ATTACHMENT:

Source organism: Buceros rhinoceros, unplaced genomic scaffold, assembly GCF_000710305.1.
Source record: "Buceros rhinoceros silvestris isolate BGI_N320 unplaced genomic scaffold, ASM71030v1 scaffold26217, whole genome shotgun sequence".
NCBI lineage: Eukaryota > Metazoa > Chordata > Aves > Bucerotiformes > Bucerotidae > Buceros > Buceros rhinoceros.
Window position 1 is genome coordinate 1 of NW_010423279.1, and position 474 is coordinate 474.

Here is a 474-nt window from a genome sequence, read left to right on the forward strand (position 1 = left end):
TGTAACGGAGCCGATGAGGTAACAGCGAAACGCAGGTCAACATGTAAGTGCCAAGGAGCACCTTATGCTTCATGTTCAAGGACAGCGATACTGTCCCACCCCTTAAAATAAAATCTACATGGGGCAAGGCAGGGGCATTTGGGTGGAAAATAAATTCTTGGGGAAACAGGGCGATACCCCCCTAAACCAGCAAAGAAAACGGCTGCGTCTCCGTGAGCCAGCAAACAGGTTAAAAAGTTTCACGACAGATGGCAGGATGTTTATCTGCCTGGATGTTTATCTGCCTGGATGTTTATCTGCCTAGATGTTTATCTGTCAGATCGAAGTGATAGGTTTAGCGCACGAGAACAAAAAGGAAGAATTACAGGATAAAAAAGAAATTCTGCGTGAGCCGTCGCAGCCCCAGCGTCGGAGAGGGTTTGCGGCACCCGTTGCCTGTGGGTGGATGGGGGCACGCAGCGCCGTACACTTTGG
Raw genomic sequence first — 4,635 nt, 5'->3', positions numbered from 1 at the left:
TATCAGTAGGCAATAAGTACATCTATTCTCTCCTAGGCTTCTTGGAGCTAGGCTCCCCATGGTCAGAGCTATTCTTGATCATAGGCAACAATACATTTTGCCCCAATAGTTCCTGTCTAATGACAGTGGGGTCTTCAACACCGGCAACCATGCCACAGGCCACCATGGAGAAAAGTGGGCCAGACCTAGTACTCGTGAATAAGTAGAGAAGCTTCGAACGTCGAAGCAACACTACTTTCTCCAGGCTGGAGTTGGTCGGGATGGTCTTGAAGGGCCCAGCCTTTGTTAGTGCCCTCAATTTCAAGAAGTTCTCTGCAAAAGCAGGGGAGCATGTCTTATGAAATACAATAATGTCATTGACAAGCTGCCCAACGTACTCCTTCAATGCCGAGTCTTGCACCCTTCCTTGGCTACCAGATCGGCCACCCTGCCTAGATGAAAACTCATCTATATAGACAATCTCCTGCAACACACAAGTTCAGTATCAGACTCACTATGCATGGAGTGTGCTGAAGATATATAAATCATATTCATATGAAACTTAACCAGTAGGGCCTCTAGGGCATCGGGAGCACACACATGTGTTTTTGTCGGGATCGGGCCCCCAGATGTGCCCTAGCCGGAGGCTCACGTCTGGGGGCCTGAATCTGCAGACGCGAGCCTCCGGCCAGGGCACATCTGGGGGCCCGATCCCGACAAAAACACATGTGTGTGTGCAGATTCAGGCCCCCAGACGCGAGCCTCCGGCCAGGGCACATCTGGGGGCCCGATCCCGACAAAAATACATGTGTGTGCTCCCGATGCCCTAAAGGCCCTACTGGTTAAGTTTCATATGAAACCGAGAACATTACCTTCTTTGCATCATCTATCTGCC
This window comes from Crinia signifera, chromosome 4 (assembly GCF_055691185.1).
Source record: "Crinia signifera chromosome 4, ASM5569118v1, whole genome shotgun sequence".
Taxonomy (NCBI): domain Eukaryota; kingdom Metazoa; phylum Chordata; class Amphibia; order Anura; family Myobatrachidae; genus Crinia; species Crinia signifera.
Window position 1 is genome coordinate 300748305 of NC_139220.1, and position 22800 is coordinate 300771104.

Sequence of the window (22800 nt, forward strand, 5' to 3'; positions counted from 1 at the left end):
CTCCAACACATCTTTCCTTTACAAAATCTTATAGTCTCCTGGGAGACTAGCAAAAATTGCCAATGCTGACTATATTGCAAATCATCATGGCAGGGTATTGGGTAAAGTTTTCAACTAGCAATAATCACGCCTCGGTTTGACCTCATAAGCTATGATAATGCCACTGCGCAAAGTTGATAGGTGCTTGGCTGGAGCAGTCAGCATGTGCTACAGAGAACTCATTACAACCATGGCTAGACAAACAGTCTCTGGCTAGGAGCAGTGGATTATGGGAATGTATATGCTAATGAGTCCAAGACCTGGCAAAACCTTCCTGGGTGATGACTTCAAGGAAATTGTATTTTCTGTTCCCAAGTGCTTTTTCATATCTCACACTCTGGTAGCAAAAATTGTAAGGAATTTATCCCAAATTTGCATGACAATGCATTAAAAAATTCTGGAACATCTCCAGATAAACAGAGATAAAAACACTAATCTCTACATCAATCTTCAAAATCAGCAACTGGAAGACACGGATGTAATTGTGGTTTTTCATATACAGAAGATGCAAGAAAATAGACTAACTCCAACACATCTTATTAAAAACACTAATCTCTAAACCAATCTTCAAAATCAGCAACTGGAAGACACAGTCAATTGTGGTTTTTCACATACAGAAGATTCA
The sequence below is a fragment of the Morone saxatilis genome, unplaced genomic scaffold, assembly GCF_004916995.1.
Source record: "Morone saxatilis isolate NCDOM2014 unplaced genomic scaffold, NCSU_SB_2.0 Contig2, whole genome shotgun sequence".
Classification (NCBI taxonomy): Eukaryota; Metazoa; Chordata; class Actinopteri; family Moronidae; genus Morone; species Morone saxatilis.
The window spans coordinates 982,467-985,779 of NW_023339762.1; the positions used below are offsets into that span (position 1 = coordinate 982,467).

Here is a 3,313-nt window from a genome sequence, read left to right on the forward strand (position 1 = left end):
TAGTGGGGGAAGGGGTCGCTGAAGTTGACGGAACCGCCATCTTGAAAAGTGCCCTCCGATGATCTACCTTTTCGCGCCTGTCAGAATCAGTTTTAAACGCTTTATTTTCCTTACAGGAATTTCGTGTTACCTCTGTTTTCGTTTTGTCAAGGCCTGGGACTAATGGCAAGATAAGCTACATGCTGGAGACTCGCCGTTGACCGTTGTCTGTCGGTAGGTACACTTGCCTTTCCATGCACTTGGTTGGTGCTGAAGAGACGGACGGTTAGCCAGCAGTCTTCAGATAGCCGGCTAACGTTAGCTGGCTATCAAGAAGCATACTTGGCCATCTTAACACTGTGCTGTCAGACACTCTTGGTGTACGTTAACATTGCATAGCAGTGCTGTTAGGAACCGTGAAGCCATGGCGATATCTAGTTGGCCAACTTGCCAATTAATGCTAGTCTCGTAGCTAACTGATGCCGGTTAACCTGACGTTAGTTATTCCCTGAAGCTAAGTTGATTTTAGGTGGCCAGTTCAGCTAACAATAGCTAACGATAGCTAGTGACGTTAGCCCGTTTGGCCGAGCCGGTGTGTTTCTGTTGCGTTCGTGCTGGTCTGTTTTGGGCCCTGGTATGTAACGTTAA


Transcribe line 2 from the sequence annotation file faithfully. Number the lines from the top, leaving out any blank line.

Source record: "Buceros rhinoceros silvestris isolate BGI_N320 unplaced genomic scaffold, ASM71030v1 scaffold26217, whole genome shotgun sequence".